E308: Taking in Kirby Super Star Ultra's new minigames
In case Super Star is new to you, Spring Breeze is an abbreviated Kirby platformer in the style of Kirby's Adventure. Kirby walks through a series of levels, sucking up enemies, whose powers he can absorb. The levels all tend to be full of breakable blocks and little secret health items. The main wrinkle to Spring Breeze is the partner system: in addition to stealing abilities, you can also put an enemy into service, fighting alongside you, with his own life bar.
The new minigames are all designed for the touchscreen, and retain the extremely simple pick-up-and-play nature found in all Kirby games. They're also fully intended for multiplayer, to the point that playing alone means playing with three computer-controlled opponents.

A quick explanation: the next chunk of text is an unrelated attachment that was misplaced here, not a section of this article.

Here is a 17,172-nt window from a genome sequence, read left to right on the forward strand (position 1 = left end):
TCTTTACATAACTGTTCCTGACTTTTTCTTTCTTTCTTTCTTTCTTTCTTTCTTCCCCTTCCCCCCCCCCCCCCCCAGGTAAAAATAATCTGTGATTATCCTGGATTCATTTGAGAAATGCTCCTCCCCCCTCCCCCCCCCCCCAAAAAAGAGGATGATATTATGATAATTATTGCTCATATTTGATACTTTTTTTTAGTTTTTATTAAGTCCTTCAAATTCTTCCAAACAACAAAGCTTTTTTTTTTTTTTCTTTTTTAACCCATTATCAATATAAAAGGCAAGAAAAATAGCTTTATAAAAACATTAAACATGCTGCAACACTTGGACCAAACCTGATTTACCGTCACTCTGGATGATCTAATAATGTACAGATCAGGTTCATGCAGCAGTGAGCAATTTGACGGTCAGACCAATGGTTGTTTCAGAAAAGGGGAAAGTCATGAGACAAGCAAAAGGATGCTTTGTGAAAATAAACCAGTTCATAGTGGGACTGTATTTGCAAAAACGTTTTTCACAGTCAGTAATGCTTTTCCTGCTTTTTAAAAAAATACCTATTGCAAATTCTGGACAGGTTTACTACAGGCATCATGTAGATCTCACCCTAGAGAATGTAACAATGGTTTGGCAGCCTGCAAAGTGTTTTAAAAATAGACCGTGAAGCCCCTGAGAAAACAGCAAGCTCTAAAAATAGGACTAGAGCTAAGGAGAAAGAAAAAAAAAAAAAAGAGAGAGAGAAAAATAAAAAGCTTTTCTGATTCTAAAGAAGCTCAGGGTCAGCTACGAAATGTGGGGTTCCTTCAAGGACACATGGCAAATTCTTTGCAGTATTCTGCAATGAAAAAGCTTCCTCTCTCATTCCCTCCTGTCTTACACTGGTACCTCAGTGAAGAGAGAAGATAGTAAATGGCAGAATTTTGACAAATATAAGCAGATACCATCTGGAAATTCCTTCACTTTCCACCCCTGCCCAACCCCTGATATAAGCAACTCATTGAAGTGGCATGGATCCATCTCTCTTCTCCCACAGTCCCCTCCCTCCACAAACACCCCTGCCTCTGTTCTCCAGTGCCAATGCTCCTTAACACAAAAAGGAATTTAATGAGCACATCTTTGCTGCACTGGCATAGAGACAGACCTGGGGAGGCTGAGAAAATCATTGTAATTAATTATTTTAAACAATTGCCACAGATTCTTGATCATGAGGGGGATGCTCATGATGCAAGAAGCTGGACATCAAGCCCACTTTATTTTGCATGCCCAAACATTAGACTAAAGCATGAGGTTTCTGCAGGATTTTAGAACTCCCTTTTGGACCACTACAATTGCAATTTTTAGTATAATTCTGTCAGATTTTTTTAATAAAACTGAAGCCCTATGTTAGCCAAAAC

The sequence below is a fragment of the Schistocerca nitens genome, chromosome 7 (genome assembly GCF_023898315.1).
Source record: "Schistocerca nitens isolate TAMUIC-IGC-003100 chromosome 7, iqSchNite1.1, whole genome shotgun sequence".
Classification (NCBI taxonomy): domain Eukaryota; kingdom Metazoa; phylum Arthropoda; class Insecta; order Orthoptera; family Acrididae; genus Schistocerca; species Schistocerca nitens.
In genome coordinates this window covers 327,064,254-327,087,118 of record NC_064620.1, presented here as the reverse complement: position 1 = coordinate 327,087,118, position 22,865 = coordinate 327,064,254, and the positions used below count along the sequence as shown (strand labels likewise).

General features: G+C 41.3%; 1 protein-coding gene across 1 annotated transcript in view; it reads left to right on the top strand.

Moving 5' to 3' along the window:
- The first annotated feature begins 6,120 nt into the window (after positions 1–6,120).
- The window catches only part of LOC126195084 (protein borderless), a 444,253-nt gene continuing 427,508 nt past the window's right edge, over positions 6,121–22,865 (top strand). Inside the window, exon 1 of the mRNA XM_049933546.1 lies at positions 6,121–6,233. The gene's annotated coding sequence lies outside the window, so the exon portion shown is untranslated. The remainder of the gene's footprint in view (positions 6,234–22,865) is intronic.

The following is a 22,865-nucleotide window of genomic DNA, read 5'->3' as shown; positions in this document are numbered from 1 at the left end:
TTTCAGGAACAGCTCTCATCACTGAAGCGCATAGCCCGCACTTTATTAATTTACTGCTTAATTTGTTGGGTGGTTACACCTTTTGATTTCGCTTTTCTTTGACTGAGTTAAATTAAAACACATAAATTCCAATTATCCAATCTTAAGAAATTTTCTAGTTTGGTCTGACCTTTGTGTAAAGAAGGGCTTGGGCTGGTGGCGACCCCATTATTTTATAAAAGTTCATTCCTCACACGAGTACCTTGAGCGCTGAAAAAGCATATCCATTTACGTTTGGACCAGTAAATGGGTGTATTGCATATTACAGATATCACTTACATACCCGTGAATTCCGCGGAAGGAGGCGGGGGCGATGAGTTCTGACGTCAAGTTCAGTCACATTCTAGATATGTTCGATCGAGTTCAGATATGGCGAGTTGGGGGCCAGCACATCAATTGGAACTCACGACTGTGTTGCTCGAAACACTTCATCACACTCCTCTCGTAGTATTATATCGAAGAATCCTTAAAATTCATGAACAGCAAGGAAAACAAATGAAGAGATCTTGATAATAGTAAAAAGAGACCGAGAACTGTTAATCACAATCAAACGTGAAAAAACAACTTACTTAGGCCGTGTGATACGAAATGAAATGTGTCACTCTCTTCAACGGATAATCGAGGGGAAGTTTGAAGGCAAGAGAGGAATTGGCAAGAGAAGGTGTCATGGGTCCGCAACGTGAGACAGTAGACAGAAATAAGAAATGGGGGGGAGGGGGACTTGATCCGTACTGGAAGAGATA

Kirby Card Swipe shows you some number of cards on the bottom screen, each with a different character on it, then flips them. A card is revealed on the top screen, and your goal is to touch the matching card. It's pretty basic, but also very quick. Kirby on the Draw is also pretty basic: it's a shooting gallery in which cardboard-looking enemies pop up on screen and you tap them to shoot (with an arsenal of ten bombs, reloaded by touching the bottom of the screen) before the other players can. A bomb-type creature (displayed in 3D instead of 2D to distinguish itself) will subtract points when shot.
Two features elevate these two games beyond the simple diversions they sound like: first, Kirby on the Draw's screen absolutely fills up with targets. Things come in from all sides in larger numbers than could possibly be handled. This has the effect of making you feel very cool for shooting five guys in half a second. Second, the computer opponents are absolutely merciless. That may be the first time I experienced difficulty in a Kirby game. They were so brutal that I'm not really sure real people would be any better.